• Director Joseph Zito was opposed to using clips from previous installments at the beginning of the film.
  • Barbara Howard used a body double for her shower sex scene.
  • Director Joseph Zito wanted Jason's hockey mask to explode apart in the opening credits, but there was not enough time in post-production to pull off this gag.
  • (at around 9 mins) The moment where Jason's hand moves in the morgue was done by Ted White after Joseph Zito had called cut on the scene. However, the camera was still rolling, and caught this movement, and it was included in the film.
  • The female hitchhiker was called "Fat Girl" in the original draft of the script.
  • (at around 20 mins) The Jarvis family sandwich hug was based on a group hug that screenwriter Barney Cohen's family did.
  • Rob was originally supposed to have high-tech equipment which he had used to track Jason, but the props for this looked cheap, and the idea was scrapped.
  • The Jarvis family's dog, Gordon, was named after a recently deceased dog which a friend of director Joseph Zito owned.
  • The film was shot entirely in California.
  • Paramount was originally going to release the film in October, 1984. After filming wrapped in January Paramount studio head Frank Mancuso Sr. screened footage of the film to much enthusiasm. After a window opened up the release date was changed to April upon confirmation from Joseph Zito that he could complete the film faster than planned. This led to Zito, producer Frank Mancuso Jr., and a crew of editors essentially remaining locked in a house in Malibu editing around the clock in order to finish the film on time. This marked one of the only times that Paramount actively helped in the production of a Friday the 13th film, as they were generally produced independently, with the studio only handling marketing and distribution.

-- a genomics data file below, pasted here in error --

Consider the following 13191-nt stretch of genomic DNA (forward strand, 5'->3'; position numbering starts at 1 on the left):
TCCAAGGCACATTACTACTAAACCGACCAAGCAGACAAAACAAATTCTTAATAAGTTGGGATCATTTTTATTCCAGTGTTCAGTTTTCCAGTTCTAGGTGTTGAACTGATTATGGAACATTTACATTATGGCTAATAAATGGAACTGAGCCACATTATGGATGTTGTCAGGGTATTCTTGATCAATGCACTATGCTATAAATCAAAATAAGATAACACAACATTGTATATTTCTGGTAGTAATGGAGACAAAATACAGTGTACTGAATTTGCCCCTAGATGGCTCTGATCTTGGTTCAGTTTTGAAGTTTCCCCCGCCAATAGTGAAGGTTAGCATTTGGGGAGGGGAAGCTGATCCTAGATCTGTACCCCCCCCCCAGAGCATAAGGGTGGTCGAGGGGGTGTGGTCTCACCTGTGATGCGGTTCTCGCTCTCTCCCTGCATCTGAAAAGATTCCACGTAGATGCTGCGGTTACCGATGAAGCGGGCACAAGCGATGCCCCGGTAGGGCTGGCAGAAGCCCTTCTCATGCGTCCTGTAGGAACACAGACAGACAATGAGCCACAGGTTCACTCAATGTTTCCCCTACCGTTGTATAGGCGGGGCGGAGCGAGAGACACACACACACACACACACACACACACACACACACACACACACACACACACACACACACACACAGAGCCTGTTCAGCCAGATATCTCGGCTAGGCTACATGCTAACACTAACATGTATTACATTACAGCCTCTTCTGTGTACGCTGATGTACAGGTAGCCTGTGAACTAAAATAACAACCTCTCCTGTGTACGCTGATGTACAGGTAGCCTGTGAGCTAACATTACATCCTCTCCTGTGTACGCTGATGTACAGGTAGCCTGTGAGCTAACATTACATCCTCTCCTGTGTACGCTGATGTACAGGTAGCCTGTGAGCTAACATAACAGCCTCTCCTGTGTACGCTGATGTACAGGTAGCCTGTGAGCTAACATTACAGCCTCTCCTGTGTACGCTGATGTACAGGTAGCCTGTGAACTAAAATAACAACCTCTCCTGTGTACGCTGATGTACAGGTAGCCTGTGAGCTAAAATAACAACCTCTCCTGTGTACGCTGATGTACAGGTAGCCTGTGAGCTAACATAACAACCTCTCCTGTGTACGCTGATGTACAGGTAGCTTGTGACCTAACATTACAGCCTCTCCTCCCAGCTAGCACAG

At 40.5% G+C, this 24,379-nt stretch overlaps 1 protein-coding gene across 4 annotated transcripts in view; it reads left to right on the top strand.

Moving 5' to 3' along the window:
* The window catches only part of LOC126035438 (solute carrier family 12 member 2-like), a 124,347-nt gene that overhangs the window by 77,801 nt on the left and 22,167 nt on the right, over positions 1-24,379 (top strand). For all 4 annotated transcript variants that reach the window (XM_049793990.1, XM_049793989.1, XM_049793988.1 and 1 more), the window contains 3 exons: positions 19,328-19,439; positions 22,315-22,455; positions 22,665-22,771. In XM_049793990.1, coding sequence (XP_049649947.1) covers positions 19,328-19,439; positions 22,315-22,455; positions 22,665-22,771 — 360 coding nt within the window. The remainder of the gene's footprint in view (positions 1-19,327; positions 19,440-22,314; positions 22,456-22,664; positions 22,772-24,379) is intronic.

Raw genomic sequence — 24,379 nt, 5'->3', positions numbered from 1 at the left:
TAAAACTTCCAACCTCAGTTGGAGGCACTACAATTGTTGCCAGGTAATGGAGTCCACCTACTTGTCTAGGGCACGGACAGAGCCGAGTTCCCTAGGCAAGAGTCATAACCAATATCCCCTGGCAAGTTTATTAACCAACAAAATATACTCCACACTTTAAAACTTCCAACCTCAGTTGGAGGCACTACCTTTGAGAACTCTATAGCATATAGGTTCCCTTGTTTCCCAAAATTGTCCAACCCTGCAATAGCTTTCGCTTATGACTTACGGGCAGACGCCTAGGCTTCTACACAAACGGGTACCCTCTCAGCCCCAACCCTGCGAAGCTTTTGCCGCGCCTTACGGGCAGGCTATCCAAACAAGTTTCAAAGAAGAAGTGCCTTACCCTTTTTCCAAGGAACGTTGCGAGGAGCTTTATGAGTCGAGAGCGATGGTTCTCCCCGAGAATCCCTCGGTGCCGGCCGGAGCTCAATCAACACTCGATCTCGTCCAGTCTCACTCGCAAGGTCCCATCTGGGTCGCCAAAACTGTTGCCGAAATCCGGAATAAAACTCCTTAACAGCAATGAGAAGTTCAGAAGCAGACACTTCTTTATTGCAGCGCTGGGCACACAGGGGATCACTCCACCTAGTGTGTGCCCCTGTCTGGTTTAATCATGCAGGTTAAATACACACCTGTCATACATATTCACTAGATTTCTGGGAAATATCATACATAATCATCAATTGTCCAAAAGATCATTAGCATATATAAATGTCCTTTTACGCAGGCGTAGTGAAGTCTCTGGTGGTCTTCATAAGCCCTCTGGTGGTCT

• The house used for the Jarvis home was later used as the Anderson home in the film Ed Gein (2000) where serial killer Ed Gein is apprehended.
  • This is the only film in the series to shoot new footage using sets and locations from a previous film. The beginning takes place on the set of Friday the 13th Part III (1982), before moving to a new location.
  • (at around 10 mins) The workout video Axel watches is Aerobicise (1982). It stars Darcy DeMoss who went on to have a role in Friday the 13th Part VI: Jason Lives (1986).
  • (at around 9 mins) The nurse's name tag reads "R. Morgan, RN," an homage to actress Robbi Morgan, who played Annie in Friday the 13th (1980).
  • Kimberly Beck is the only Friday the 13th actress that appeared in an Alfred Hitchcock film. She worked on Marnie (1964), exactly 20 years prior to this. She plays the little girl that Marnie's mother babysits.
  • Distinguished film critic Roger Ebert called this film "an immoral and reprehensible piece of trash."